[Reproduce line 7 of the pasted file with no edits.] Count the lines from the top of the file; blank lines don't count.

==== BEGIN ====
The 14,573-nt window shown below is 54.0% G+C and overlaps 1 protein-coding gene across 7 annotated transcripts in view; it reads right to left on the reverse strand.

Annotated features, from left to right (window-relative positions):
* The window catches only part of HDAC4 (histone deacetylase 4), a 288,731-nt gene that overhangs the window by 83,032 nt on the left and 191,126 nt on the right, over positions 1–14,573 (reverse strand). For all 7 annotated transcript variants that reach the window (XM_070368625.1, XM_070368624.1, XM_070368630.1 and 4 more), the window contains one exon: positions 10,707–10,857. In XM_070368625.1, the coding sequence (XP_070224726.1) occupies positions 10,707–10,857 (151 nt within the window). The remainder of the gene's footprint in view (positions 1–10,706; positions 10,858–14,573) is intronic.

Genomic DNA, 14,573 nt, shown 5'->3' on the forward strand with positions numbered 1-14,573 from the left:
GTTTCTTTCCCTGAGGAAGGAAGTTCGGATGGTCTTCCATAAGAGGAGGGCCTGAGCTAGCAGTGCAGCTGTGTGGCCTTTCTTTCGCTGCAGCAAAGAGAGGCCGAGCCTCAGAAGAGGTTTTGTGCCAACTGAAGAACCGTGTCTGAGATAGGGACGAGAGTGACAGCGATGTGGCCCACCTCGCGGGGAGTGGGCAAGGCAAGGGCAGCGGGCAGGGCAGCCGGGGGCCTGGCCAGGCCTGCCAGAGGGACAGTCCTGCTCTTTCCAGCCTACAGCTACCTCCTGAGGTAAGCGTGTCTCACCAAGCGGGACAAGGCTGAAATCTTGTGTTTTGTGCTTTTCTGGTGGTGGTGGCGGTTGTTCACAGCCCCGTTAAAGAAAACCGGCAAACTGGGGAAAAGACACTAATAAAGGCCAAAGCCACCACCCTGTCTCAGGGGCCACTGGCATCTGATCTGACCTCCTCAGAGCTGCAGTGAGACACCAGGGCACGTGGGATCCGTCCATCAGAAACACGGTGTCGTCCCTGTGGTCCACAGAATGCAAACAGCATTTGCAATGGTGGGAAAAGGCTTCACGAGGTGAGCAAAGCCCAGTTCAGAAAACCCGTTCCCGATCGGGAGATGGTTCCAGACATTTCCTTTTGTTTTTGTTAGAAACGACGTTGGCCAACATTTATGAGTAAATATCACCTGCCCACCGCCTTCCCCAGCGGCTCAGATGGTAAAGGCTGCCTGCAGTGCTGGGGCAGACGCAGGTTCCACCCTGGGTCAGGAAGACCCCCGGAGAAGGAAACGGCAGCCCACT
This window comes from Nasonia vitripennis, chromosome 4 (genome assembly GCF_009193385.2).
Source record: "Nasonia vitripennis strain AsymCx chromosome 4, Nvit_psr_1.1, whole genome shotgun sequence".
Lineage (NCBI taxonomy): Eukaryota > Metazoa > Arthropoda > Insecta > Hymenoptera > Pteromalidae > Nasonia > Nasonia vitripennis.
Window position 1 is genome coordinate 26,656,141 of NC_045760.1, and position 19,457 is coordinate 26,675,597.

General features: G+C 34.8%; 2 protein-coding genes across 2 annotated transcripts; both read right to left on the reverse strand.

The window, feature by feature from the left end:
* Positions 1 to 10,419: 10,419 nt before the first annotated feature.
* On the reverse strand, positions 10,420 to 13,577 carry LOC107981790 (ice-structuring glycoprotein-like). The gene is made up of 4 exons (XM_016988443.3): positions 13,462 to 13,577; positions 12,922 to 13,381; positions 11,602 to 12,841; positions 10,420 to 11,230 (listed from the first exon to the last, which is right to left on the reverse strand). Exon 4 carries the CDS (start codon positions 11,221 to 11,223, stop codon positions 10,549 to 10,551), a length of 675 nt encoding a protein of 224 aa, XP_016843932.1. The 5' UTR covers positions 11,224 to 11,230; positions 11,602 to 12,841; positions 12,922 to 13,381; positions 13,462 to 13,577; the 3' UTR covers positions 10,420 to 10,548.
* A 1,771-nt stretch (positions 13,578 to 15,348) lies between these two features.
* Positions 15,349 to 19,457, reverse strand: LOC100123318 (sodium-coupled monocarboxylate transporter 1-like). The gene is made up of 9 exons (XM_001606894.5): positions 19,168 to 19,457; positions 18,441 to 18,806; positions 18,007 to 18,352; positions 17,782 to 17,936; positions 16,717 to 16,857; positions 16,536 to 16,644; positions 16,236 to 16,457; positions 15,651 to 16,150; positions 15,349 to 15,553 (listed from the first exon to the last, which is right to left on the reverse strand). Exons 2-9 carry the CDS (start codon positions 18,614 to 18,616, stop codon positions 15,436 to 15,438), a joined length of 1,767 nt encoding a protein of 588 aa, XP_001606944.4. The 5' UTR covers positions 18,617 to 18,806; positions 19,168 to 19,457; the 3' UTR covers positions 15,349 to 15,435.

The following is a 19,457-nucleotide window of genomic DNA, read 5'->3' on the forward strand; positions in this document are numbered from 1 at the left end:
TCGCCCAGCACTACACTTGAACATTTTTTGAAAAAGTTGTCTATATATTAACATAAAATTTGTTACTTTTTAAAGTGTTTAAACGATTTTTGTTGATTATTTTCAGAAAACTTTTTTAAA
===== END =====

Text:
Source record: "Nasonia vitripennis strain AsymCx chromosome 4, Nvit_psr_1.1, whole genome shotgun sequence".